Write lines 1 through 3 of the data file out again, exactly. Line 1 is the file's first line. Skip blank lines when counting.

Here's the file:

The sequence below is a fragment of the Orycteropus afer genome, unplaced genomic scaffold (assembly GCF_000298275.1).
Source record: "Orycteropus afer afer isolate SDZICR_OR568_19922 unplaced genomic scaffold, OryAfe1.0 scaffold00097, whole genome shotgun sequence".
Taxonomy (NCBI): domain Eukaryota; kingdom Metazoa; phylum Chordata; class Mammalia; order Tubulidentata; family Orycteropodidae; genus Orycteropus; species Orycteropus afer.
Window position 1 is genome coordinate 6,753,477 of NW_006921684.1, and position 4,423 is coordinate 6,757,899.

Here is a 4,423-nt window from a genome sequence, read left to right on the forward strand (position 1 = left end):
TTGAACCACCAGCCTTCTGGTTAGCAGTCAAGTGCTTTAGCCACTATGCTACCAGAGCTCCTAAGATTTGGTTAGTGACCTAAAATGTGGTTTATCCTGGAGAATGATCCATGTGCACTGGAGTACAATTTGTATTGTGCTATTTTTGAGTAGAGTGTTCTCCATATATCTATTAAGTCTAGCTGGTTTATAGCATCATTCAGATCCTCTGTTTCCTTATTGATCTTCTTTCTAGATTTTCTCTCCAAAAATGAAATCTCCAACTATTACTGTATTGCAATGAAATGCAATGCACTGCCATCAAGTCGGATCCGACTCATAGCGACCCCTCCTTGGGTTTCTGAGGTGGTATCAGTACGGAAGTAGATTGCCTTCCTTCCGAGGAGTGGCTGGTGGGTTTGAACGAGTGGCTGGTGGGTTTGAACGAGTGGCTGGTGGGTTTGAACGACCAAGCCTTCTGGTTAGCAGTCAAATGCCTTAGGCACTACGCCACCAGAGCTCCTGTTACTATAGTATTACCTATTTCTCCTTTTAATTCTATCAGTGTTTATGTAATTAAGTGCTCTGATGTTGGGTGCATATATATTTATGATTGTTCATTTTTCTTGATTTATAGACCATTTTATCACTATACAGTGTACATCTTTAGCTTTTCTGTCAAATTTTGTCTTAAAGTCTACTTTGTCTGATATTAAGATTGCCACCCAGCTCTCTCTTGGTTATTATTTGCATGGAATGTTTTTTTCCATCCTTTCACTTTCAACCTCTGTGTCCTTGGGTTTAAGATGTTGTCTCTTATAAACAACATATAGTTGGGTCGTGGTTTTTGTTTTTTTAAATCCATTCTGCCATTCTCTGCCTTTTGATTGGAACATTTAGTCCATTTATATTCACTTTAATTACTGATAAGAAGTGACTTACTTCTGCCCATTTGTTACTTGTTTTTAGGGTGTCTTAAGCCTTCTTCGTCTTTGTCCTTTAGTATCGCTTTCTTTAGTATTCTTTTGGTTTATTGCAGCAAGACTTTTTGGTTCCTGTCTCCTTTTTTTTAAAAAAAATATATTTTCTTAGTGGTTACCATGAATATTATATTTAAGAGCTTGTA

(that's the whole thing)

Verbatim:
The sequence below is a fragment of the Orycteropus afer genome, unplaced genomic scaffold (assembly GCF_000298275.1).
Source record: "Orycteropus afer afer isolate SDZICR_OR568_19922 unplaced genomic scaffold, OryAfe1.0 scaffold00097, whole genome shotgun sequence".
Taxonomy (NCBI): domain Eukaryota; kingdom Metazoa; phylum Chordata; class Mammalia; order Tubulidentata; family Orycteropodidae; genus Orycteropus; species Orycteropus afer.